Hidden figures – time to acknowledge the rich history of women in science.

What if I told you that one of my favourite scientists was a foul-mouthed mathematical genius who wrote the first computer program, had a famously hedonistic politician for a father and who garnered their own reputation for drugs, drink, gambling and extra-marital affairs?  You would probably ask me “who is this guy”?

Countess of calculus

First of all, it’s not a guy; it’s a lady.  Well, a countess actually.  Augusta Ada King-Noel, Countess of Lovelace to use her full title.

Given the mention of programming, you might also assume that she was a figure from the early days of 20th Century computing.  Well, think again.

Ada Lovelace (as she is commonly known) was born in 1815 and was the daughter of “mad, bad and dangerous to know” poet and peer Lord Byron.

Augusta Ada King-Noel, Countess of Lovelace (sourced from Wikimedia Commons)

Byron left Ada’s mother just after she was born.  Accounts often imply that Ada’s embittered mother, a keen amateur mathematician, raised her on a diet of logic and mathematics to prevent her from developing her father’s “insane” poetic proclivities.  Regardless, Ada displayed a talent for and lifelong interest in mathematics.

Ada’s social circle included many celebrated and eminent figures from the time including Michael Faraday and Charles Dickens.  At 17, she attended a party thrown by an independently wealthy Cambridge scholar called Charles Babbage.  Babbage’s ambition, unfortunately never realised, was to build a giant, steam-powered computer that could print accurate mathematical tables.  At his party, Ada witnessed a demonstration of a small, hand-cranked prototype.  This demonstration had a profound effect on Ada’s life.

Programming pioneer

Her celebrated contribution to computing is a set of extensive notes and calculations appended to her translation of an Italian transcript describing Babbage’s proposed computer (the transcript was based on notes taken during a presentation given by Babbage in Turin).  Ada’s notes outline many modern computing concepts including loops, logic and the separation of hardware and software.  They also contain the first known example of computer programs, in the form of tables of numbers breaking down the steps by which the machine would process a series of complicated calculations.

Ada Lovelace’s “Diagram for the computation by the engine of the numbers of Bernoulli” (sourced from Wikimedia Commons)

Women omitted from the history of science?

So why am I telling you this?  Well, the chances are that you have never heard of Ada Lovelace and, given her colourful history, you may be wondering why not.  In fact, if I asked you to name another iconic female scientist from history, aside from Marie Curie and possibly Rosalind Franklin, I suspect you might struggle.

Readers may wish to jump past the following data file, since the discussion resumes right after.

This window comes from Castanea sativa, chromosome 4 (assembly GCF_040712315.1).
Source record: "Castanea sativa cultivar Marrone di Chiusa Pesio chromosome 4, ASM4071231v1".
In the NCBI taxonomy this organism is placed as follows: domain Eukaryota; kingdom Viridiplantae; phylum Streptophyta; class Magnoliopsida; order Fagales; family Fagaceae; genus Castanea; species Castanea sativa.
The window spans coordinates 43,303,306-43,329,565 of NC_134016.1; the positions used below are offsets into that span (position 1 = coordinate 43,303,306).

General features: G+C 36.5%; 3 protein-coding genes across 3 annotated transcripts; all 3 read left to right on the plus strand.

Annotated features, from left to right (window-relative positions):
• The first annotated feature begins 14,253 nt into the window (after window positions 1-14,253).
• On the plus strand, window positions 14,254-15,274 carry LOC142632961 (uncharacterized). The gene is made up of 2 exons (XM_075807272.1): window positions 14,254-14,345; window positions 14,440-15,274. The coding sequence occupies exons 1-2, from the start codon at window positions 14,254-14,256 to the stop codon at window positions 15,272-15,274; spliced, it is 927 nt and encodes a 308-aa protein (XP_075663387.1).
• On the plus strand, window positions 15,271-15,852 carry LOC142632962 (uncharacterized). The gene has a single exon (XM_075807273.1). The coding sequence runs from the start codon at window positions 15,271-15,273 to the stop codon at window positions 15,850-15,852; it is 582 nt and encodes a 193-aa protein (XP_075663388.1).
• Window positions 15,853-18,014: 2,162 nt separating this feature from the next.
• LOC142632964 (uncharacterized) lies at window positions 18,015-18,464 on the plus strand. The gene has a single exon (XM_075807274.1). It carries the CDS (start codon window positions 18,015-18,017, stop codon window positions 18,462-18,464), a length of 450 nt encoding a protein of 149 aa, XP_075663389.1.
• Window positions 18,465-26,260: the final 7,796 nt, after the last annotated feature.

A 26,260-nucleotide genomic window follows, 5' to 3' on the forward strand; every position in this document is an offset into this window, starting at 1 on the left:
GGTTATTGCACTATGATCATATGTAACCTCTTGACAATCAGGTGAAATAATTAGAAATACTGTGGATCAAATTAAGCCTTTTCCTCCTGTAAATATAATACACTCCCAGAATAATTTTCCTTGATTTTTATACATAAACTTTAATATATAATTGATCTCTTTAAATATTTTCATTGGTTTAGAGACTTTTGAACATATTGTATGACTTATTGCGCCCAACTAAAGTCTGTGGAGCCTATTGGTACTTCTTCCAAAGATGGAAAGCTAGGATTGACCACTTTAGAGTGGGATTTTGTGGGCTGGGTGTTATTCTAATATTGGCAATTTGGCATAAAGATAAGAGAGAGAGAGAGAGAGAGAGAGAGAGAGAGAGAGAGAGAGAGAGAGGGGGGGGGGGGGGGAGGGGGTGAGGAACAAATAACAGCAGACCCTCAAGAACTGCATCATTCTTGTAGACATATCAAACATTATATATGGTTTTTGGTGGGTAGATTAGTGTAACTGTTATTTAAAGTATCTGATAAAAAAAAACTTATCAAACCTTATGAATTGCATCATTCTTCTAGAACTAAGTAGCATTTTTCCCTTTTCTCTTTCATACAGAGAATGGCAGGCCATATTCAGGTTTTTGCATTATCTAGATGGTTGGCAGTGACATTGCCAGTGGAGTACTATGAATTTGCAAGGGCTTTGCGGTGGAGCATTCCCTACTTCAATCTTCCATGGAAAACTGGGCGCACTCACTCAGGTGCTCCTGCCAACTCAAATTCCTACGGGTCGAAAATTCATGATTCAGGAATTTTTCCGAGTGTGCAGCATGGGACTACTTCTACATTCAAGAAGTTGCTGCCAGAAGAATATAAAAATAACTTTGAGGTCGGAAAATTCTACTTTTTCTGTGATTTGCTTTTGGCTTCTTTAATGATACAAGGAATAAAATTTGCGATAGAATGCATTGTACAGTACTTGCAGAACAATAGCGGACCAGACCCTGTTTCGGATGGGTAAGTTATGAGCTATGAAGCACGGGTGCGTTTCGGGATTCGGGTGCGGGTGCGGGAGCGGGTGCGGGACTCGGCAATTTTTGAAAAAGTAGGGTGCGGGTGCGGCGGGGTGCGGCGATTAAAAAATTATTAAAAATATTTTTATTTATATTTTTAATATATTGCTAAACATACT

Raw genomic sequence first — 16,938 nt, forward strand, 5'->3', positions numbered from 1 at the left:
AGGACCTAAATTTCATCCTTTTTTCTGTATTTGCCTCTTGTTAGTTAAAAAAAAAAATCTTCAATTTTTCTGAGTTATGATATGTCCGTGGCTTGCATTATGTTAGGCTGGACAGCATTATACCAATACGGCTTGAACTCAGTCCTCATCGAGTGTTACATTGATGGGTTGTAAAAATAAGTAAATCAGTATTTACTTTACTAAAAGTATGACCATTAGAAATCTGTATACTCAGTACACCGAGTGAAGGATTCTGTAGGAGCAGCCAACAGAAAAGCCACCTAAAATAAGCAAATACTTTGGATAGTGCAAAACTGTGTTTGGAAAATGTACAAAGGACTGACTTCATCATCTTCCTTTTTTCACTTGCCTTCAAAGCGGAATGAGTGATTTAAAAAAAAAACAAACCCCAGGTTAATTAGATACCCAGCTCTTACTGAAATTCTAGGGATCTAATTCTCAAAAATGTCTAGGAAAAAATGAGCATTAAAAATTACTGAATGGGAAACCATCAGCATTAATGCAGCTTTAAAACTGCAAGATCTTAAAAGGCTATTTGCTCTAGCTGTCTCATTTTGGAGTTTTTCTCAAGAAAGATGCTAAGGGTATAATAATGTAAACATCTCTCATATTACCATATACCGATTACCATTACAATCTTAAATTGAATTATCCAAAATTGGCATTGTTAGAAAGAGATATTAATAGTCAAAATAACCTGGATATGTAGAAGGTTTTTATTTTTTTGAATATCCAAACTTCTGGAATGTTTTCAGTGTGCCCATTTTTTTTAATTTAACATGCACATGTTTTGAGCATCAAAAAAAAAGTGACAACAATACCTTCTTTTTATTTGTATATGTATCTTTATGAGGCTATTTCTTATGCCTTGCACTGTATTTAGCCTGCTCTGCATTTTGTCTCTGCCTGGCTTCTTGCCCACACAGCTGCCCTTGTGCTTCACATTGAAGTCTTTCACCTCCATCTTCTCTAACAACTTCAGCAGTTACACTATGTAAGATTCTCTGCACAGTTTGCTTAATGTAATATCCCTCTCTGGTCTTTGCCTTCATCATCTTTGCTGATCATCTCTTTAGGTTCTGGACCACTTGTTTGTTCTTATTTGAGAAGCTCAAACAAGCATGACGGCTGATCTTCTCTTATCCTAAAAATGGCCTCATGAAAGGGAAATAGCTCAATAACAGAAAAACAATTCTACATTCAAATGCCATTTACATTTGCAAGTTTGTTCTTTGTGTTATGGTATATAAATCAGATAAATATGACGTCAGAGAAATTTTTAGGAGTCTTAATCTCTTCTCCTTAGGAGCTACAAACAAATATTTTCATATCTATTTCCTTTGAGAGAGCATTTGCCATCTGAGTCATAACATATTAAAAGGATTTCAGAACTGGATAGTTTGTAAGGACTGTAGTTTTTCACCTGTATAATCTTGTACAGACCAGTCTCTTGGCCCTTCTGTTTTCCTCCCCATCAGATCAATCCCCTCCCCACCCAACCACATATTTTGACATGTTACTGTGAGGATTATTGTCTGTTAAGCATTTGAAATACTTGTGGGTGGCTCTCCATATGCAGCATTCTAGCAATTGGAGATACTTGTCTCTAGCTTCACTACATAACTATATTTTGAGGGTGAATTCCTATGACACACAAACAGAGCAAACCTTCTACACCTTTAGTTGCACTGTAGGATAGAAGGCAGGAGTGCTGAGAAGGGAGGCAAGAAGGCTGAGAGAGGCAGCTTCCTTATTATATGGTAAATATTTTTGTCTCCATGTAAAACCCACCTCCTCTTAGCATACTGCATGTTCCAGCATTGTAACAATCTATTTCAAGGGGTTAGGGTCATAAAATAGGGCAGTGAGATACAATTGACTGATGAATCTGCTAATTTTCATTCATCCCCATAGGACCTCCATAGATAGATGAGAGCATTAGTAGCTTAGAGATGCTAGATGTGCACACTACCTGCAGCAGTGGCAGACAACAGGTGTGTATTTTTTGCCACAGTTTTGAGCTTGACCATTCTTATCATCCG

This seems extraordinary.  Iconic female figures have made significant contributions to science throughout history. Their stories are often far more interesting than their many celebrated and well known male counterparts, usually due to the adversity they had to overcome simply for being a woman.  If you doubt this, look up Emilie du Chatelet, Mary Somerville, Caroline Herschel, Mary Anning, Lise Meitner and Alice Ball or simply Google “iconic female scientists”.

(sourced from Wikimedia Commons)

Ada Lovelace Day

By the way, if you want to know more about Ada Lovelace, she has inspired a really excellent steampunk style graphic novel by Sydney Padua.  She has also inspired Ada Lovelace Day, celebrated every year since 2009 on the second Tuesday of October to recognise inspirational women in science, technology, maths and engineering.

I hope that this post inspires you to find out more about the contributions made by female scientists.  It’s time to re-write the history of science to include all of the star characters, both male and female.

6 Responses to “Hidden figures – time to acknowledge the rich history of women in science.”

  1. Richard Proudlove says:

    Hi Emma. Thanks for the comment. I had not heard of WISE. I just went to their website and they have a blog. Guess what, someone posted a blog piece there which mentions Ada Lovelace!!

  2. Emma Fazzino says:

    Great piece! I love that you’re bringing this to the forefront of our attention. Have you heard of the club WISE (Women in Science and Engineering) before?

  3. Richard Proudlove says:

    Hi. Thanks for your comment. Yes, you are right in noting that, sadly “misogynistic myopia” is still an ongoing issue/concern.

  4. Richard Proudlove says:

    Thanks Ellen. The lack of acknowledgement is saddening more than intriguing. Saddest of all are the collaborations where one (male) party is acknowledged and the other (female) party is not for their life’s work together (e.g. Lise Meitner).

  5. Ellen Rochelmeyer says:

    Thanks for sharing Ada Lovelace’s story with us. Too many female scientists lay forgotten in history due to their lack of acknowledgment from society. To share a passage from one of Phillip Pullman’s novels: “She regarded female Scholars with a proper Jordan disdain: there were such people but, poor things, they could never be taken more seriously than animals dressed up and acting a play.” It is intriguing to think just how much of our contemporary common knowledge and scientific theory stems from unacknowledged women.

  6. S says:

    One can only hope the day will come when gender is no longer a concern when it comes to scientific contribution.